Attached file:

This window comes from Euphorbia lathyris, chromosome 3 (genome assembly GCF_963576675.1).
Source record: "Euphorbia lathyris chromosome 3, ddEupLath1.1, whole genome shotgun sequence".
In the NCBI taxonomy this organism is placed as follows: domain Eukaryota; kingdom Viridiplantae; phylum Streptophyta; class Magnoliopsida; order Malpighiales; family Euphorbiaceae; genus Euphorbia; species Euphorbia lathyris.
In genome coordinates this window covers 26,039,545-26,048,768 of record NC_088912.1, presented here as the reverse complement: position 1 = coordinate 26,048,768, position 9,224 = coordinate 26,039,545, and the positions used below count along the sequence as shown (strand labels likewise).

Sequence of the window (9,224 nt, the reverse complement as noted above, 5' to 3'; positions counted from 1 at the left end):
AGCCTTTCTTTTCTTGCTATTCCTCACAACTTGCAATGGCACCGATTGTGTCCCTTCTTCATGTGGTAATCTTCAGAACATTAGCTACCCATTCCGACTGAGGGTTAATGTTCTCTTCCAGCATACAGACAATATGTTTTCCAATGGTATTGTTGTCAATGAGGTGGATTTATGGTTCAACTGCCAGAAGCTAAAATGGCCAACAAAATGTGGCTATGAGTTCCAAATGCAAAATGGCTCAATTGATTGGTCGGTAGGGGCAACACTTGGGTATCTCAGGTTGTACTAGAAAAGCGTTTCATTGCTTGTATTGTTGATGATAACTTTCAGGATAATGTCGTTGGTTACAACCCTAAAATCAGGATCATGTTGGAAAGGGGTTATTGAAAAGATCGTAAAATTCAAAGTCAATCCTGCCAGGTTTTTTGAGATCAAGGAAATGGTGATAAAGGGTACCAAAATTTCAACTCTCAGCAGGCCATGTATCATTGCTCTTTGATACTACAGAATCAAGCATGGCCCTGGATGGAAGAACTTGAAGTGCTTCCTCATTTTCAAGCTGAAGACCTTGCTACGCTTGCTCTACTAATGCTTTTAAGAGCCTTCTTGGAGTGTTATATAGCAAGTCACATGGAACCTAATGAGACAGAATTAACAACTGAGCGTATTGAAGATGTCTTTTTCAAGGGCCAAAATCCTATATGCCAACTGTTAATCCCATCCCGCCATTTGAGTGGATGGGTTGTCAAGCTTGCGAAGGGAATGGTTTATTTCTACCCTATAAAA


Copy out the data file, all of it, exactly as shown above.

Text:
This window comes from Euphorbia lathyris, chromosome 3 (genome assembly GCF_963576675.1).
Source record: "Euphorbia lathyris chromosome 3, ddEupLath1.1, whole genome shotgun sequence".
In the NCBI taxonomy this organism is placed as follows: domain Eukaryota; kingdom Viridiplantae; phylum Streptophyta; class Magnoliopsida; order Malpighiales; family Euphorbiaceae; genus Euphorbia; species Euphorbia lathyris.
In genome coordinates this window covers 26,039,545-26,048,768 of record NC_088912.1, presented here as the reverse complement: position 1 = coordinate 26,048,768, position 9,224 = coordinate 26,039,545, and the positions used below count along the sequence as shown (strand labels likewise).

Sequence of the window (9,224 nt, the reverse complement as noted above, 5' to 3'; positions counted from 1 at the left end):
AGCCTTTCTTTTCTTGCTATTCCTCACAACTTGCAATGGCACCGATTGTGTCCCTTCTTCATGTGGTAATCTTCAGAACATTAGCTACCCATTCCGACTGAGGGTTAATGTTCTCTTCCAGCATACAGACAATATGTTTTCCAATGGTATTGTTGTCAATGAGGTGGATTTATGGTTCAACTGCCAGAAGCTAAAATGGCCAACAAAATGTGGCTATGAGTTCCAAATGCAAAATGGCTCAATTGATTGGTCGGTAGGGGCAACACTTGGGTATCTCAGGTTGTACTAGAAAAGCGTTTCATTGCTTGTATTGTTGATGATAACTTTCAGGATAATGTCGTTGGTTACAACCCTAAAATCAGGATCATGTTGGAAAGGGGTTATTGAAAAGATCGTAAAATTCAAAGTCAATCCTGCCAGGTTTTTTGAGATCAAGGAAATGGTGATAAAGGGTACCAAAATTTCAACTCTCAGCAGGCCATGTATCATTGCTCTTTGATACTACAGAATCAAGCATGGCCCTGGATGGAAGAACTTGAAGTGCTTCCTCATTTTCAAGCTGAAGACCTTGCTACGCTTGCTCTACTAATGCTTTTAAGAGCCTTCTTGGAGTGTTATATAGCAAGTCACATGGAACCTAATGAGACAGAATTAACAACTGAGCGTATTGAAGATGTCTTTTTCAAGGGCCAAAATCCTATATGCCAACTGTTAATCCCATCCCGCCATTTGAGTGGATGGGTTGTCAAGCTTGCGAAGGGAATGGTTTATTTCTACCCTATAAAA